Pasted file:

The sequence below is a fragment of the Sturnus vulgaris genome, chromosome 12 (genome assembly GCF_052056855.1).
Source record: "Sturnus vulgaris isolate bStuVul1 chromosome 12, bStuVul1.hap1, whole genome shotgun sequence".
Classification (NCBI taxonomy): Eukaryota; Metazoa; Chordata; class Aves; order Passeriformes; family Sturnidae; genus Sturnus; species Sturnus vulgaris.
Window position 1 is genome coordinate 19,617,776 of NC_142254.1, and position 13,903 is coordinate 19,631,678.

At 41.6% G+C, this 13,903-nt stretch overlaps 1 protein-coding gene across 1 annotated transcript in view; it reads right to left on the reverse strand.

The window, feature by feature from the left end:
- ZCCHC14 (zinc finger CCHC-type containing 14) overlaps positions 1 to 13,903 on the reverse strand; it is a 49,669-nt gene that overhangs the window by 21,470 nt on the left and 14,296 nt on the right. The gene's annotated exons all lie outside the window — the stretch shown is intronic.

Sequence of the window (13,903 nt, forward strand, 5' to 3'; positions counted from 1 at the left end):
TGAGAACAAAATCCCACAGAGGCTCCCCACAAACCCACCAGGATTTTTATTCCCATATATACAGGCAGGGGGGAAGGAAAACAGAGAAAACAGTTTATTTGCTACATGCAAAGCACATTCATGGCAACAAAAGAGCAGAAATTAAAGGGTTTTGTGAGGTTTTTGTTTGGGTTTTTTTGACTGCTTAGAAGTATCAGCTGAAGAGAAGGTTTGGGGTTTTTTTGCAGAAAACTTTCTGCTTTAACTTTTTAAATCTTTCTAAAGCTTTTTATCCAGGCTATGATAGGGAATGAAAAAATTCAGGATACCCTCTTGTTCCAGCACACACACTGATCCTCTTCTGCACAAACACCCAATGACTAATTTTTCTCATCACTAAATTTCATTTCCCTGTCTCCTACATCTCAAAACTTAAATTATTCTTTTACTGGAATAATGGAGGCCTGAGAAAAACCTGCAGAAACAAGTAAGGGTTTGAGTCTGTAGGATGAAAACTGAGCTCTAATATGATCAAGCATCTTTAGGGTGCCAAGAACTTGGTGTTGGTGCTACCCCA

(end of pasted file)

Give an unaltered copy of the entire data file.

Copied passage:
The sequence below is a fragment of the Sturnus vulgaris genome, chromosome 12 (genome assembly GCF_052056855.1).
Source record: "Sturnus vulgaris isolate bStuVul1 chromosome 12, bStuVul1.hap1, whole genome shotgun sequence".
Classification (NCBI taxonomy): Eukaryota; Metazoa; Chordata; class Aves; order Passeriformes; family Sturnidae; genus Sturnus; species Sturnus vulgaris.
Window position 1 is genome coordinate 19,617,776 of NC_142254.1, and position 13,903 is coordinate 19,631,678.

At 41.6% G+C, this 13,903-nt stretch overlaps 1 protein-coding gene across 1 annotated transcript in view; it reads right to left on the reverse strand.

The window, feature by feature from the left end:
- ZCCHC14 (zinc finger CCHC-type containing 14) overlaps positions 1 to 13,903 on the reverse strand; it is a 49,669-nt gene that overhangs the window by 21,470 nt on the left and 14,296 nt on the right. The gene's annotated exons all lie outside the window — the stretch shown is intronic.

Sequence of the window (13,903 nt, forward strand, 5' to 3'; positions counted from 1 at the left end):
TGAGAACAAAATCCCACAGAGGCTCCCCACAAACCCACCAGGATTTTTATTCCCATATATACAGGCAGGGGGGAAGGAAAACAGAGAAAACAGTTTATTTGCTACATGCAAAGCACATTCATGGCAACAAAAGAGCAGAAATTAAAGGGTTTTGTGAGGTTTTTGTTTGGGTTTTTTTGACTGCTTAGAAGTATCAGCTGAAGAGAAGGTTTGGGGTTTTTTTGCAGAAAACTTTCTGCTTTAACTTTTTAAATCTTTCTAAAGCTTTTTATCCAGGCTATGATAGGGAATGAAAAAATTCAGGATACCCTCTTGTTCCAGCACACACACTGATCCTCTTCTGCACAAACACCCAATGACTAATTTTTCTCATCACTAAATTTCATTTCCCTGTCTCCTACATCTCAAAACTTAAATTATTCTTTTACTGGAATAATGGAGGCCTGAGAAAAACCTGCAGAAACAAGTAAGGGTTTGAGTCTGTAGGATGAAAACTGAGCTCTAATATGATCAAGCATCTTTAGGGTGCCAAGAACTTGGTGTTGGTGCTACCCCA